State can’t regulate VoIP phones—Pai predicts same outcome with net neutrality.

A court ruling that limits state regulation of cable company offerings was praised by Federal Communications Commission Chairman Ajit Pai, who says the ruling supports his contention that the FCC can preempt state-level net neutrality rules.

The new court ruling found that Minnesota’s state government cannot regulate VoIP phone services offered by Charter and other cable companies because VoIP is an “information service” under federal law. Pai argues that the case is consistent with the FCC’s attempt to preempt state-level net neutrality rules, in which the commission reclassified broadband as a Title I information service instead of a Title II telecommunications service.

The ruling was issued Friday by the US Court of Appeals for the 8th Circuit, following a lawsuit filed by Charter Communications against the Minnesota Public Utilities Commission (MPUC). A three-judge panel ruled against Minnesota in a 2-1 vote—the FCC had filed a brief supporting Charter’s position in the case.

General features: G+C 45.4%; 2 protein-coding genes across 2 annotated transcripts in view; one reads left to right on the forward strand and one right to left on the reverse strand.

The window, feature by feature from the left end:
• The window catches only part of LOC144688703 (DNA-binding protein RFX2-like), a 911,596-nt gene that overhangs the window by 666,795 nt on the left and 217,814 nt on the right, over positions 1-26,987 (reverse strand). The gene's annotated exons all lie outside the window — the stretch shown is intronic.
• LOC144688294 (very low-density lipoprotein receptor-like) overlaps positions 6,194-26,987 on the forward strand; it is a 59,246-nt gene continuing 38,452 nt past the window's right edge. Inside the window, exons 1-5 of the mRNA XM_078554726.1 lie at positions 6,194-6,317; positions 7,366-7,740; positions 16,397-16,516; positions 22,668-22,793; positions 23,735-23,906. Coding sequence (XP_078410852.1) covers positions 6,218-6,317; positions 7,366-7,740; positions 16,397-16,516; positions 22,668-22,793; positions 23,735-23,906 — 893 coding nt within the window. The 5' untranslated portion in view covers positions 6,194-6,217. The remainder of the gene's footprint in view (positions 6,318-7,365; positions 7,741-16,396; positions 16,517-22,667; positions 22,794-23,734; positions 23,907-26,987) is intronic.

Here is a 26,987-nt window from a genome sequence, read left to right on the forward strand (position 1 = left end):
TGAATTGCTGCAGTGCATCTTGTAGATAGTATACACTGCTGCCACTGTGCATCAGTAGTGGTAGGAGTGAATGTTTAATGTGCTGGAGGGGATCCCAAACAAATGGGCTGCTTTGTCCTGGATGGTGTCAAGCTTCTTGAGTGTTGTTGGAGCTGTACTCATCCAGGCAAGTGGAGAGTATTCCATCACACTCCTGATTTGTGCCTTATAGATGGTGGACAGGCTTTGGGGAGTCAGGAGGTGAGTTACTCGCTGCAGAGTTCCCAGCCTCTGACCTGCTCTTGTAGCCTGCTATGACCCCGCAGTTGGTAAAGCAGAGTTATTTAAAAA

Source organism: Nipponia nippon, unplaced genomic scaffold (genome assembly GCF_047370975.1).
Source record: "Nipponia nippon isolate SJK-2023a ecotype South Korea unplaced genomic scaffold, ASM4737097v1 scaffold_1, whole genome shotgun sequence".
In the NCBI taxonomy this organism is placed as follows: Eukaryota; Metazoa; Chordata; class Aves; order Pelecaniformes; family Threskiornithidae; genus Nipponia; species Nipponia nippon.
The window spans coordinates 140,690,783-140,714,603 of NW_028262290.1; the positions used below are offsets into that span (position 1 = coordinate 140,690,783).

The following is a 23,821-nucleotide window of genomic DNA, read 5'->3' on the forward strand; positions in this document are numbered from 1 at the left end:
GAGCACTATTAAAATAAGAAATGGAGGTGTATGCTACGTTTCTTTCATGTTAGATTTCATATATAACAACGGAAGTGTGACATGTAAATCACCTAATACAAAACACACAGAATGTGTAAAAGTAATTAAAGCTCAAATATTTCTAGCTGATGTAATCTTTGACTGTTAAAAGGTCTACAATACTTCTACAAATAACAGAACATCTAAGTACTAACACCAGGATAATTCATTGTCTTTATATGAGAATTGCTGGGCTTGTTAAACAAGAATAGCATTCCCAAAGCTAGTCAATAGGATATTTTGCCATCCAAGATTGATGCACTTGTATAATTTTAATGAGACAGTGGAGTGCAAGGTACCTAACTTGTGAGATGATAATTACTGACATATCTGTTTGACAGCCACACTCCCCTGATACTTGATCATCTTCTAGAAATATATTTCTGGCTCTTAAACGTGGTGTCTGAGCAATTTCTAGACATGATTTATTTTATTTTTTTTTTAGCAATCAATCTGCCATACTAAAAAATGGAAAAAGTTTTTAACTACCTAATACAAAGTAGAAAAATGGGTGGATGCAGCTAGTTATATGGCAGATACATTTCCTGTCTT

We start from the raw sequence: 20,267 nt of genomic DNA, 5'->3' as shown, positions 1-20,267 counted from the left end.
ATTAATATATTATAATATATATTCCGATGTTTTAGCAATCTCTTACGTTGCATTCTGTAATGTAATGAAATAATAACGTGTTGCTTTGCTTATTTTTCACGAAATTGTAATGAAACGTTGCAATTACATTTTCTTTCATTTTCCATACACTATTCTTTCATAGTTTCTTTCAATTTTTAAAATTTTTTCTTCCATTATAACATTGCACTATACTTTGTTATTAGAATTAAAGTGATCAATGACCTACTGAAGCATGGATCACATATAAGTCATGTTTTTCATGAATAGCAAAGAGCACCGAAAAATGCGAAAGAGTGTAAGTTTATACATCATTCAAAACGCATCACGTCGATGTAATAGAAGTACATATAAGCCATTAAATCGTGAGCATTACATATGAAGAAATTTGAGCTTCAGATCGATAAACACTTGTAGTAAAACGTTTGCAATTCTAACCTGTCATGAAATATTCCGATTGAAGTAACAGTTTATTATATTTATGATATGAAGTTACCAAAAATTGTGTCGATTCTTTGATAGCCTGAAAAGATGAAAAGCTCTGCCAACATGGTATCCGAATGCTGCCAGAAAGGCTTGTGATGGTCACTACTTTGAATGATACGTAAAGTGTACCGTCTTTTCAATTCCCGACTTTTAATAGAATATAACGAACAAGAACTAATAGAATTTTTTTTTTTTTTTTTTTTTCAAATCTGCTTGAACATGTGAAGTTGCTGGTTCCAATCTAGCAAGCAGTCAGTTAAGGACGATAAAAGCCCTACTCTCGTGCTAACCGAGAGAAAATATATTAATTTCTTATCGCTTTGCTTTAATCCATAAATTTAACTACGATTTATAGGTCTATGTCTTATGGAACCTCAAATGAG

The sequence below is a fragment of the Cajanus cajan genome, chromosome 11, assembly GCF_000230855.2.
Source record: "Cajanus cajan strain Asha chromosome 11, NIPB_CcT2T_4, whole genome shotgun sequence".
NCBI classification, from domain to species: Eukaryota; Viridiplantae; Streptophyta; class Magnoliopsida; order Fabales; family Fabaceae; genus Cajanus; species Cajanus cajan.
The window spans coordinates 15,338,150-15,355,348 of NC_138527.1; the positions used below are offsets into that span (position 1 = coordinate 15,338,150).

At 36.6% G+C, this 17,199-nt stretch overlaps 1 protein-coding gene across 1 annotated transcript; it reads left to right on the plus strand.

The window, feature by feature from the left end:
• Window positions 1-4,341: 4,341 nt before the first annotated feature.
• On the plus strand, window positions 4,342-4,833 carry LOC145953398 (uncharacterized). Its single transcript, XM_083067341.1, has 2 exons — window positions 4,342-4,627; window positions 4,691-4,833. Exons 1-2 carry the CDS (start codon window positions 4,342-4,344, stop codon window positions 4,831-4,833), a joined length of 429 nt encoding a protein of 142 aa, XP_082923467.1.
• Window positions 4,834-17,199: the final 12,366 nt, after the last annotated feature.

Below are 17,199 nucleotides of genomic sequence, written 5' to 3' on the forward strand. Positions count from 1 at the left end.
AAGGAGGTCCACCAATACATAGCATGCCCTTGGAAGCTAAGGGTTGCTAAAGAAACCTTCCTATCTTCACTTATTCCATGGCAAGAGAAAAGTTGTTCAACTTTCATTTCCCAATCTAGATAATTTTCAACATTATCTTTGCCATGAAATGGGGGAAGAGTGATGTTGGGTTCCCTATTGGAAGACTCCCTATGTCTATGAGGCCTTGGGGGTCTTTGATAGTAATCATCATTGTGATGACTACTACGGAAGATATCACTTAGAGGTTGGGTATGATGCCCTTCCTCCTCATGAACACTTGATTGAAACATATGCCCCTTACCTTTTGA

“[F]ederal law for decades has recognized that states may not regulate information services,” Pai said in response to the ruling. “The 8th Circuit’s decision is important for reaffirming that well-established principle: ‘[A]ny state regulation of an information service conflicts with the federal policy of non-regulation’ and is therefore preempted.”

Pai said the ruling “is wholly consistent with the approach the FCC has taken under Democratic and Republican Administrations over the last two decades, including in last year’s Restoring Internet Freedom order,” which repealed net neutrality rules and reclassified broadband. While California and other states are imposing net neutrality rules, the FCC says the reclassification should preempt any such attempts at regulating broadband at the state level.

Despite Pai’s contention, a lawyer involved in the net neutrality case against the FCC told Ars that the 8th Circuit ruling “has no bearing” on the net neutrality case.

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